Cover Story - November 2006
When the Texas Legislature revamped the state workers'
compensation system in 2005, physicians and other health care
professionals expected that reduced administrative hassles and
negotiated fees would attract qualified doctors back into the
system to treat injured workers.
Workers were promised better access to higher quality care,
employers were promised lower premiums for their workers'
compensation coverage, and carriers were promised reduced
utilization and lower medical costs through networks.
But more than a year after the law took effect, the new system
still is not fully established. About a dozen new managed
care-style networks have been certified to offer workers'
compensation coverage. But several areas of the state still do not
have networks, few physicians have returned to the system because
fees still are not being negotiated and the hassles and burdens are
still high, and questions about the adequacy of the networks'
primary care and specialist panels are raising concerns about
patients' access to care.
So far, it appears lower premiums for employers and reduced
medical costs for insurers are about the only promises that have
"We were led to believe this new system would not involve
insurance companies just trying to squeeze doctors on price as a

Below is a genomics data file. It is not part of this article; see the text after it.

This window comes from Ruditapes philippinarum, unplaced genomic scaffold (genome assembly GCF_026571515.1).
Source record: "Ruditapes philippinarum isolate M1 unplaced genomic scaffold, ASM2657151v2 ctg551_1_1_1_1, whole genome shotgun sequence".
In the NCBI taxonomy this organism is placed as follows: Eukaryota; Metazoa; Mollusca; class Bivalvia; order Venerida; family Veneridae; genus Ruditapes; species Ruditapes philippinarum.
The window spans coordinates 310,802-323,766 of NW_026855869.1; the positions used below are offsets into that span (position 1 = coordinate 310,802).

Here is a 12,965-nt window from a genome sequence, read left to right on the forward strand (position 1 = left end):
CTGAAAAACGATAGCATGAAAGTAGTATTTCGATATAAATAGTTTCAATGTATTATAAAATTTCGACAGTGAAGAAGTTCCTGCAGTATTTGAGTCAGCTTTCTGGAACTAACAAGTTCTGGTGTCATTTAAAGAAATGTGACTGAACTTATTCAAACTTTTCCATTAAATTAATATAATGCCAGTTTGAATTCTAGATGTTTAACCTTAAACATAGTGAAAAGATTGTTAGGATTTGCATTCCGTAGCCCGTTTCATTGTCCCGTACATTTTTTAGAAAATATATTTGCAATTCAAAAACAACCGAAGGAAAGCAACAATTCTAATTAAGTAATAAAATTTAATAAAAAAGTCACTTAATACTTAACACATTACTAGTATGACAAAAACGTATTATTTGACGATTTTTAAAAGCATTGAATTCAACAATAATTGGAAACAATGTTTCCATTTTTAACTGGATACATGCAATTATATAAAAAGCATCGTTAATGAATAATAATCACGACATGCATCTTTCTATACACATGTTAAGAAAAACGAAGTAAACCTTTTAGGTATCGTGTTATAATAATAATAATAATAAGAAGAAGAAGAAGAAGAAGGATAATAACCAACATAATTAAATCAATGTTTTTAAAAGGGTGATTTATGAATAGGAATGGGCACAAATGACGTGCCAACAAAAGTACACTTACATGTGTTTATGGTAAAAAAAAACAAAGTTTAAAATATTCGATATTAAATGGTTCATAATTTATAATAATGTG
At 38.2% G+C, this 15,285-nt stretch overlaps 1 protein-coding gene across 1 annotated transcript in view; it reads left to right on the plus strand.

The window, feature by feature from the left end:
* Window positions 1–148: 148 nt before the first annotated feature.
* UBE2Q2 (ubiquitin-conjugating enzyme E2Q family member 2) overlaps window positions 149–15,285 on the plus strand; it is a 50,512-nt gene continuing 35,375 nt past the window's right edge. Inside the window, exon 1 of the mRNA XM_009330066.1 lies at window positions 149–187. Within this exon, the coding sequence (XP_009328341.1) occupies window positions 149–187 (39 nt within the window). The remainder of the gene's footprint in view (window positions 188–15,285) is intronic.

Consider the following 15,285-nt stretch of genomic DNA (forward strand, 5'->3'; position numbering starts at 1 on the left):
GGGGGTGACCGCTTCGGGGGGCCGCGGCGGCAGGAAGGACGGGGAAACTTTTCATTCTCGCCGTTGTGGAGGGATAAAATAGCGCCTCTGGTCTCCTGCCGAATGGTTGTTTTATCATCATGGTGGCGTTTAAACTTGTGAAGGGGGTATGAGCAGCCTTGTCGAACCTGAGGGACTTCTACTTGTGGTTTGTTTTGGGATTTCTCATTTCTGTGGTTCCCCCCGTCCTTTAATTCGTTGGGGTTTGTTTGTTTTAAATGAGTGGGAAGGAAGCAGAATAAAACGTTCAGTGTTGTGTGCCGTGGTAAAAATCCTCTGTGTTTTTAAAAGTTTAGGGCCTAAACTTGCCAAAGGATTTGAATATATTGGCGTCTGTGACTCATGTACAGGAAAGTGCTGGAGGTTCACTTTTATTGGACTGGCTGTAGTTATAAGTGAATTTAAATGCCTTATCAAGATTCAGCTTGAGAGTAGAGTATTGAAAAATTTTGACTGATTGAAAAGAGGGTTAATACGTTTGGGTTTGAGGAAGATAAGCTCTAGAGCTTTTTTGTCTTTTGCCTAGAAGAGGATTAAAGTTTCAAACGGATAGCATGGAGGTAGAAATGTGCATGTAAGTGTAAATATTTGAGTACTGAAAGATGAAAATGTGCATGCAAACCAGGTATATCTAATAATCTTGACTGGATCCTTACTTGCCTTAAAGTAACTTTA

way of saving money, but would really be aimed at quality and
attracting the best doctors even if it meant they had to be paid
more to do so," said Rick Levy, legal director of the Texas
AFL-CIO. "So far, we don't see a lot of activity consistent with
Still, stakeholders in the workers' compensation system are not
ready to write off the changes despite the new system's slow
development. Despite some frustrations, most say the Texas
Department of Insurance (TDI), which took over the system from the
old Texas Workers' Compensation Commission (TWCC), is working
diligently to get the new networks certified and new operating
rules in place.
And, they believe issues such as fees and network adequacy may
work themselves out as the new system matures.
TWCC went through the sunset review process in 2005, and members
of the Sunset Commission quickly decided that the workers'
compensation system was irreparably broken. Low fees and increasing
hassles had doctors fleeing the system. The number of physicians
and other health care professionals on the Approved Doctor List had